If you are a law student considering a career in public service or a recent graduate working for the government or a non-profit legal service entity, then mark your calendar for November 4th.
CCRAA program flyer
Heather Jarvis, an attorney specializing in student debt, will present information on the College Cost Reduction and Access Act (CCRAA).
From the Flyer:
Attendees will learn:
- how the new income-based repayment plan works,
- how to qualify for Public Service Loan Forgiveness, and
- the answers to all your questions about student loans
Special thanks to Pamela D. Robinson, USC School of Law Pro Bono Director, for sharing this special event!
As a soon-to-be 3L, the thought of finding a job in today’s economy is very overwhelming. It’s not just the lack of jobs in the market that frightens me, but also the school loans that I will have to start repaying.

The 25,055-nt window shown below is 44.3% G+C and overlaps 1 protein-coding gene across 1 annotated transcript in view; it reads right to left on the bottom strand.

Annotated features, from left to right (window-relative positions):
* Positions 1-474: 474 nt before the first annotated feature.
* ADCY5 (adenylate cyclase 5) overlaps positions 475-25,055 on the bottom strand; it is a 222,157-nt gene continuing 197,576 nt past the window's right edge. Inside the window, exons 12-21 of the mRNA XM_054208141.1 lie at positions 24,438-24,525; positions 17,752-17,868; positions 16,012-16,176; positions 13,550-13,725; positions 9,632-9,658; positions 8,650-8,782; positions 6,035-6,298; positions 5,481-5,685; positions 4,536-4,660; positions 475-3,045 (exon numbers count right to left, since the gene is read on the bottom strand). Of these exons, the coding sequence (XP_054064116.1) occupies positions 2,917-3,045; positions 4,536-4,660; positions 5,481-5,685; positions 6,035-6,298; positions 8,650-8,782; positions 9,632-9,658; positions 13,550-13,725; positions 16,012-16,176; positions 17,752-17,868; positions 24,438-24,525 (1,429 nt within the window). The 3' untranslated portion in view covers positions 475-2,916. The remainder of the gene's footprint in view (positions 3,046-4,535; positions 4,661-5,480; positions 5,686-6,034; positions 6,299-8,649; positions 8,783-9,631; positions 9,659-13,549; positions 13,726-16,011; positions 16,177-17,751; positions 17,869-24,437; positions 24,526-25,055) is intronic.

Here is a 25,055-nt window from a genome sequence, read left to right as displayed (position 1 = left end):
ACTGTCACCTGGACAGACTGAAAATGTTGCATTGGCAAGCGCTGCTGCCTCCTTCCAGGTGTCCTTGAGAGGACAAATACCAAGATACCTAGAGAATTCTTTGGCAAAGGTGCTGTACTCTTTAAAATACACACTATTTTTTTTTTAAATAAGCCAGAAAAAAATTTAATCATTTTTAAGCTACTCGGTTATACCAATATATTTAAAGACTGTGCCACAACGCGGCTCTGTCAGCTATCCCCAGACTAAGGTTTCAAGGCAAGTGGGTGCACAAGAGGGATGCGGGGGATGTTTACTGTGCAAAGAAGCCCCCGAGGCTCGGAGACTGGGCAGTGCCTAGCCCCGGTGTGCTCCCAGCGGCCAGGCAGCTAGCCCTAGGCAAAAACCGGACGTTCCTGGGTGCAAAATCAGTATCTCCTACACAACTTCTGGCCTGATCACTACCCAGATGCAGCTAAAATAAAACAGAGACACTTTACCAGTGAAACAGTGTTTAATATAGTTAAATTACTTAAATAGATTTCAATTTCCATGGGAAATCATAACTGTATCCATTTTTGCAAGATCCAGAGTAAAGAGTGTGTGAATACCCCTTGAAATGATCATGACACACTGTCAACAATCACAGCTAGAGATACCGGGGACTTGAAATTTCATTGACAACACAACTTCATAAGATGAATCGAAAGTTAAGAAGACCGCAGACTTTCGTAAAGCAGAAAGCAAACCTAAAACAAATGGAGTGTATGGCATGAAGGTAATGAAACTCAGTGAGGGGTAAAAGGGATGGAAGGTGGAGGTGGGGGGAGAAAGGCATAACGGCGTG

When I started law school, I thought I might work in a law firm for a while to pay off a sizable portion of my loans and then pursue my real interest in public interest work. This line of thinking is common among my fellow students, and unfortunately, the reality of paying for a legal education does prevent many from taking public interest jobs.
At an ATJ public hearing this past summer, a South Carolina Legal Services (SCLS) attorney cited SCLS’ inability to attracted new law school graduates with better salaries as one of the barriers preventing SCLS from expanding its operations and providing more legal representation to the indigent of South Carolina.
While I’m sympathetic with the fact that many associates at large firms are losing their jobs, maybe the economy will prompt law firms to restructure the way they compensate employees (i.e., smaller salaries in order to avoid layoffs), which in turn may lead more new law school graduates to accept positions in public interest work, knowing that they will not necessarily be passing up a much bigger and better salary that would help them repay student loans.
Read more about this possible silver lining in this opinion piece in the New York Times.
By the way, if you get a chance, check out http://techno.la/, a technology blog for legal aid and public interest advocates.